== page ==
"For the system to work, candidates and voters must understand this," PM Lee said. "Otherwise, we may end up with two rival power centres, or an impasse between the President and the Government, undermining the democratically-elected Government."

Political changes: Surprising PAP does it again
By Chua Mui Hoong, Opinion Editor, The Straits Times, 28 Jan 2016

The People's Action Party (PAP) has always been a party that can surprise the electorate, and it did so again yesterday.

Just four months after a landslide win in the general election, and on Day 2 of the debate on the President's Address to open the new Parliament, the Prime Minister served notice of the Government's intention to make a few significant political changes.

The first set of changes was not unexpected: To reduce the average size of Group Representation Constituencies (GRC), and have more single-member constituencies. This will be done by the next general election.

The second set of proposed changes to the Elected Presidency had been hinted at, and again, was not so surprising. The changes will cover: Updating the eligibility criteria; the weight given to the voice of the Council of Presidential Advisers; and how to ensure someone from the minority community can be elected periodically.

A Constitutional Commission headed by the Chief Justice will study the issues, get views from the public and make recommendations, slated by the third quarter of the year.

The tightening of criteria was expected, following the 2011 Presidential Election when four candidates contested, including some who campaigned as though they would form an alternate government, disingenuously ignoring the fact that the Constitution gives the President only limited custodial powers - the power to say "no" to spending on reserves and key public appointments.

Although PM Lee Hsien Loong said several times in his 90-minute speech that there was no urgency as the changes were for the long term, he appeared to be a man in a hurry to institute political reform. This would be understandable, as the six-year term presidency is due for another election by August next year.

But it was the changes to the Non-Constituency MP (NCMP) scheme that were a surprise. On this, there was no need for a committee or public feedback. Instead, Mr Lee said categorically: "I intend to amend the Constitution during this term to give NCMPs the same voting rights as constituency MPs."

NCMPs are top losers among opposition candidates invited to take up seats in Parliament.

Mr Lee said their number could go up, from nine now, to 12.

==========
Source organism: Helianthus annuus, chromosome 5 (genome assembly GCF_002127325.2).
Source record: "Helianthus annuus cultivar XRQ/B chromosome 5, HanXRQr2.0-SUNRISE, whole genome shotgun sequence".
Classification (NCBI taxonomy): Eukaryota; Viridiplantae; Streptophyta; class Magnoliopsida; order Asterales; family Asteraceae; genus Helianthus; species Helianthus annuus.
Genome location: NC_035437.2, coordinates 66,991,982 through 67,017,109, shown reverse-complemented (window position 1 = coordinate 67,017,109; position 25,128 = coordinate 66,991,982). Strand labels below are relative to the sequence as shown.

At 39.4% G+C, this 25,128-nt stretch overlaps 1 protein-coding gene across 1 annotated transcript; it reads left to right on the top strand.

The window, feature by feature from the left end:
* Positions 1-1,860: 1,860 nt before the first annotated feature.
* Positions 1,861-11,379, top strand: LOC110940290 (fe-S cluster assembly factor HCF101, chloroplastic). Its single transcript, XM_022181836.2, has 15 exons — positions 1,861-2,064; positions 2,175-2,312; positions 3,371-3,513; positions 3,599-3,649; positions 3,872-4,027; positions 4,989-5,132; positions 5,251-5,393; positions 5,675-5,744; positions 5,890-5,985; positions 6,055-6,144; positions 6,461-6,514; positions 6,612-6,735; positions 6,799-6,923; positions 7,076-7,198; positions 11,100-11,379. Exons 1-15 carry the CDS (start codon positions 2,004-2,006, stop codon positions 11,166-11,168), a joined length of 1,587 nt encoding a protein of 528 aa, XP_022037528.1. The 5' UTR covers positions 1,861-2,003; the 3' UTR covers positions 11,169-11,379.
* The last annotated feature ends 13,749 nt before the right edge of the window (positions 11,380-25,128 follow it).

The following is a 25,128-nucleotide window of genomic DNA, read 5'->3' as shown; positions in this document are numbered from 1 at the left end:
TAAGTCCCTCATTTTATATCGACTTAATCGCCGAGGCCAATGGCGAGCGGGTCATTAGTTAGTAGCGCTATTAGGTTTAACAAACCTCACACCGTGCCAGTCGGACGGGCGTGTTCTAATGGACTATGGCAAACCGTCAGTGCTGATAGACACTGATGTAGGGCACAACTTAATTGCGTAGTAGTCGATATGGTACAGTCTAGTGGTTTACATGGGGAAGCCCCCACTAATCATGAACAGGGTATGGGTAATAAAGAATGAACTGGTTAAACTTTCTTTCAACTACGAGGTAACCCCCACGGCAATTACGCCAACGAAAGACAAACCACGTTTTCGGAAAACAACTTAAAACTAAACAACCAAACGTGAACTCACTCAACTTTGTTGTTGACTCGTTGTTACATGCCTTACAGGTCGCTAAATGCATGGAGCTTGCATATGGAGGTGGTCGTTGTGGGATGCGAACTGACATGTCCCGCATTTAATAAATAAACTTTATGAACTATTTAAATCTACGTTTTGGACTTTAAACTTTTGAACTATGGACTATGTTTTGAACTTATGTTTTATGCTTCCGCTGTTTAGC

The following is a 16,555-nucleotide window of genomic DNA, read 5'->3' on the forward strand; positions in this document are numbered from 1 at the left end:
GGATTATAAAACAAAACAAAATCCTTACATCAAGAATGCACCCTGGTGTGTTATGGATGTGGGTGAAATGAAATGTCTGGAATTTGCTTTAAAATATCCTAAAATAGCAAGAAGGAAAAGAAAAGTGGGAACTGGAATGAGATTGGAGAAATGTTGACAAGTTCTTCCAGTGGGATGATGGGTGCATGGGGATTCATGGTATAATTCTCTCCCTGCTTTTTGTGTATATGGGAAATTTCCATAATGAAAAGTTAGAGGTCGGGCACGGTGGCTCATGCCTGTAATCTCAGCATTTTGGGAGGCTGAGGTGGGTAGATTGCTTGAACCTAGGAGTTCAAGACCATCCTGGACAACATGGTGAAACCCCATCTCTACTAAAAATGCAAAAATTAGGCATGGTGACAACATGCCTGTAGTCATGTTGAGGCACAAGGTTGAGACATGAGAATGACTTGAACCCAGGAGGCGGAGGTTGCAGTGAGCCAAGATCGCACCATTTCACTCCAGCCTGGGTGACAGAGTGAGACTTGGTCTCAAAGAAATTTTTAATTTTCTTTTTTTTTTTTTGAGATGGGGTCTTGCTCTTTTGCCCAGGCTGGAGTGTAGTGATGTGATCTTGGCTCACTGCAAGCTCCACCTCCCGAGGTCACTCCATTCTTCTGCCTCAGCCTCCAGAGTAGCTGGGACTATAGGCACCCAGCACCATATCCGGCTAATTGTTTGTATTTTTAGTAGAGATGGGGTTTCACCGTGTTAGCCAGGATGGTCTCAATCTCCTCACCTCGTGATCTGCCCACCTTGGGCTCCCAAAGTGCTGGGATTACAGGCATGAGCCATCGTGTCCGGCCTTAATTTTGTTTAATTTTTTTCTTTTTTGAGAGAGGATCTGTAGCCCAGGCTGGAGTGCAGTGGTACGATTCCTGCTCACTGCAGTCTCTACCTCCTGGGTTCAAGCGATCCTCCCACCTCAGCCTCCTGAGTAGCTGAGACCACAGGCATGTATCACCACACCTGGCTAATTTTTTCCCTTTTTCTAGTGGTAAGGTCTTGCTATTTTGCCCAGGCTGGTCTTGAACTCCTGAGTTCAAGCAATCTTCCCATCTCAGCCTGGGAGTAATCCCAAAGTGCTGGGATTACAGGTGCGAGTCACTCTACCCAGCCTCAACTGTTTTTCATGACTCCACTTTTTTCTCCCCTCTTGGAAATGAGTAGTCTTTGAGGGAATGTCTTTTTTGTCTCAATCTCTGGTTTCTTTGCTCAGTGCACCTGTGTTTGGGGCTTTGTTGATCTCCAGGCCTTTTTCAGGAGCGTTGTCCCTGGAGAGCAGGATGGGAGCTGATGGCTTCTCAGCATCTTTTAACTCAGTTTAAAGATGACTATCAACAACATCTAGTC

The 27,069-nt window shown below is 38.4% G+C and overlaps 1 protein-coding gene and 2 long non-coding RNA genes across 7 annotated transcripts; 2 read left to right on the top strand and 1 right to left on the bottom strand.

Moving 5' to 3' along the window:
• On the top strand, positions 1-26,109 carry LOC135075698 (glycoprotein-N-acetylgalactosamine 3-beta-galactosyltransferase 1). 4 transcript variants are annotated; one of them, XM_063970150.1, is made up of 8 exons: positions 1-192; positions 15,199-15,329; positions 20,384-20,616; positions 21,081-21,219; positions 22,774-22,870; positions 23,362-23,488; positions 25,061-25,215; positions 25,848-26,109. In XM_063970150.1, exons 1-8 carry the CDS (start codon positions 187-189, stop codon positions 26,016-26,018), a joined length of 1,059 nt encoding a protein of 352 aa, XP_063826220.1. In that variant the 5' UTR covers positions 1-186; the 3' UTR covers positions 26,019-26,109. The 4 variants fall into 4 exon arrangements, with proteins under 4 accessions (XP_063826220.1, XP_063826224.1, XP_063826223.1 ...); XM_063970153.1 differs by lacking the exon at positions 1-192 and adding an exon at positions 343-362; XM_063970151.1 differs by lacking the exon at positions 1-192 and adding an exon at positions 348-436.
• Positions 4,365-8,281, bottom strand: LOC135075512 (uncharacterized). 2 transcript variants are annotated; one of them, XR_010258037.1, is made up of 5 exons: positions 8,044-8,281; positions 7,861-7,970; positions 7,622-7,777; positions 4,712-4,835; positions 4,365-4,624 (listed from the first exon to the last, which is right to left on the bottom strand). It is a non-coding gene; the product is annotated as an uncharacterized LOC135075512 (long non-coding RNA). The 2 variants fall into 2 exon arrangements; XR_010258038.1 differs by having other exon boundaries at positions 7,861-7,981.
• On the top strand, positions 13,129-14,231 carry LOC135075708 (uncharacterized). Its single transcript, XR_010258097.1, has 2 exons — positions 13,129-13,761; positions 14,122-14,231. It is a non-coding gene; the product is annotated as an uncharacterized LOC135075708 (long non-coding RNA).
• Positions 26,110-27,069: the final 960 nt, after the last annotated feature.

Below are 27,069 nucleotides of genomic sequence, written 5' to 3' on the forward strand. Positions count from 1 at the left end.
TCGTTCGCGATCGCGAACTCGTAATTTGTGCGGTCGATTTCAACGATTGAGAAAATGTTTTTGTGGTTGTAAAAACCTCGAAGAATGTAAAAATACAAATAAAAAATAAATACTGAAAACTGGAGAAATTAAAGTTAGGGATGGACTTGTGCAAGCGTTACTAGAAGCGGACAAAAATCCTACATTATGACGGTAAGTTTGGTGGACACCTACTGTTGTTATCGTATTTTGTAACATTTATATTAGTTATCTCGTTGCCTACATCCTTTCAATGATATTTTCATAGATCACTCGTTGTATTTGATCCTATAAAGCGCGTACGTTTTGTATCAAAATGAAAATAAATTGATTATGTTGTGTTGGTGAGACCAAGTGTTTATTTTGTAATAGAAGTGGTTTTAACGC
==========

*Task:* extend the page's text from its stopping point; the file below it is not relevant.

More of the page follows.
With the change, NCMPs will be able to vote on all Bills, including on the Constitution and the Budget, and on motions of confidence.

Said Mr Lee: "They will be equal in powers, although not in responsibility and scope, to constituency MPs because they do not have specific voters to look after. But there will be no reason at all to perceive NCMPs as being second class."

Mr Lee argued that NCMPs have more of a mandate to enter Parliament than an MP elected under proportional representation, a system some countries have, in which the party decides which of its MPs should enter the Chamber.

Here, by contrast, the NCMP would have won many votes directly.

An NCMP may also have a bigger mandate than some constituency MPs in a GRC, Mr Lee pointed out.

This is entirely possible: Consider an MP in a GRC who won just 48 per cent of the vote in his division, but enters Parliament because his colleagues in other wards in the GRC helped lift the total vote there to 51 per cent. In comparison, a top-losing NCMP may have received 49 per cent of the vote in his single seat. The latter may thus be said to have a stronger mandate to be in Parliament than the former.

By making this argument, Mr Lee appears to be lending weight to the views of opponents of the GRC system, who say weaker candidates enter Parliament on the "coat-tails" of stronger ones, and don't really have a mandate of their own.

What is one to make of the changes to the NCMP scheme?

Overall, as Mr Lee himself acknowledged, upgrading NCMPs to give them full voting rights with elected MPs will be good for the opposition - "giving their best losers more exposure, very possibly building them up for the next general election".

Democratic Progressive Party chief Benjamin Pwee hailed the bold changes. But Singapore Democratic Party secretary-general Chee Soon Juan considered them a distraction.

Workers' Party leader Low Thia Khiang said NCMPs were like "a vase" - for show - unlike elected constituency MPs.

The political sceptic in me jumped ahead to a possible scenario where the PAP is in opposition and in a position to take part in a no-confidence vote against the governing party.

But what works for the PAP might also work against it.

There is a more benign explanation for the change, and it is consistent with the PAP's longstanding position, which is to change the political system before it is forced to, or as the late founding Prime Minister Lee Kuan Yew used to say, citing British political theorist Harold Laski: "If you don't have a system that allows fundamental change by consent, you will have a revolution by violence."

This is a party that believes in revolution by consent. It has tried to entrench opposition and alternative voices in Parliament since the 1980s, with the NCMP and the Nominated MP schemes.